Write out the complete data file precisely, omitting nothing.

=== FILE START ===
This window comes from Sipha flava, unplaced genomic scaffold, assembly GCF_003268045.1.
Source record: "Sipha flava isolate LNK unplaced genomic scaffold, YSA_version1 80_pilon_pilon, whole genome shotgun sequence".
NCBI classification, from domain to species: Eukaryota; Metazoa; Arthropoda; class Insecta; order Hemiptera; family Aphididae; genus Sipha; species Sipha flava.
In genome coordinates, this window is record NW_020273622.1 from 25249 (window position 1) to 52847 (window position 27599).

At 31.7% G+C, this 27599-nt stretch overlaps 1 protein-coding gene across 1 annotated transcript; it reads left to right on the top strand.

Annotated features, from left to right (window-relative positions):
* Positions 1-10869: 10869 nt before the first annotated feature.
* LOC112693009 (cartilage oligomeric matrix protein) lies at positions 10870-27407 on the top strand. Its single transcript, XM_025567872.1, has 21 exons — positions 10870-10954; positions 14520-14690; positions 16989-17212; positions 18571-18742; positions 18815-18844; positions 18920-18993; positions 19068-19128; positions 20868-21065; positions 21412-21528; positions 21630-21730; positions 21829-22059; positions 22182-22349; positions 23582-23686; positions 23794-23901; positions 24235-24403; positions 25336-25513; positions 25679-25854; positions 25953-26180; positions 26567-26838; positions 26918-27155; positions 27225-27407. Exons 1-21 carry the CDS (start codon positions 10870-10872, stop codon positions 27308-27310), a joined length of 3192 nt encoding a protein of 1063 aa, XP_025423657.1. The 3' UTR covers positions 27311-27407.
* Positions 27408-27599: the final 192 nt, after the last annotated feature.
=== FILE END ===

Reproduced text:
This window comes from Sipha flava, unplaced genomic scaffold, assembly GCF_003268045.1.
Source record: "Sipha flava isolate LNK unplaced genomic scaffold, YSA_version1 80_pilon_pilon, whole genome shotgun sequence".
NCBI classification, from domain to species: Eukaryota; Metazoa; Arthropoda; class Insecta; order Hemiptera; family Aphididae; genus Sipha; species Sipha flava.
In genome coordinates, this window is record NW_020273622.1 from 25249 (window position 1) to 52847 (window position 27599).

At 31.7% G+C, this 27599-nt stretch overlaps 1 protein-coding gene across 1 annotated transcript; it reads left to right on the top strand.

Annotated features, from left to right (window-relative positions):
* Positions 1-10869: 10869 nt before the first annotated feature.
* LOC112693009 (cartilage oligomeric matrix protein) lies at positions 10870-27407 on the top strand. Its single transcript, XM_025567872.1, has 21 exons — positions 10870-10954; positions 14520-14690; positions 16989-17212; positions 18571-18742; positions 18815-18844; positions 18920-18993; positions 19068-19128; positions 20868-21065; positions 21412-21528; positions 21630-21730; positions 21829-22059; positions 22182-22349; positions 23582-23686; positions 23794-23901; positions 24235-24403; positions 25336-25513; positions 25679-25854; positions 25953-26180; positions 26567-26838; positions 26918-27155; positions 27225-27407. Exons 1-21 carry the CDS (start codon positions 10870-10872, stop codon positions 27308-27310), a joined length of 3192 nt encoding a protein of 1063 aa, XP_025423657.1. The 3' UTR covers positions 27311-27407.
* Positions 27408-27599: the final 192 nt, after the last annotated feature.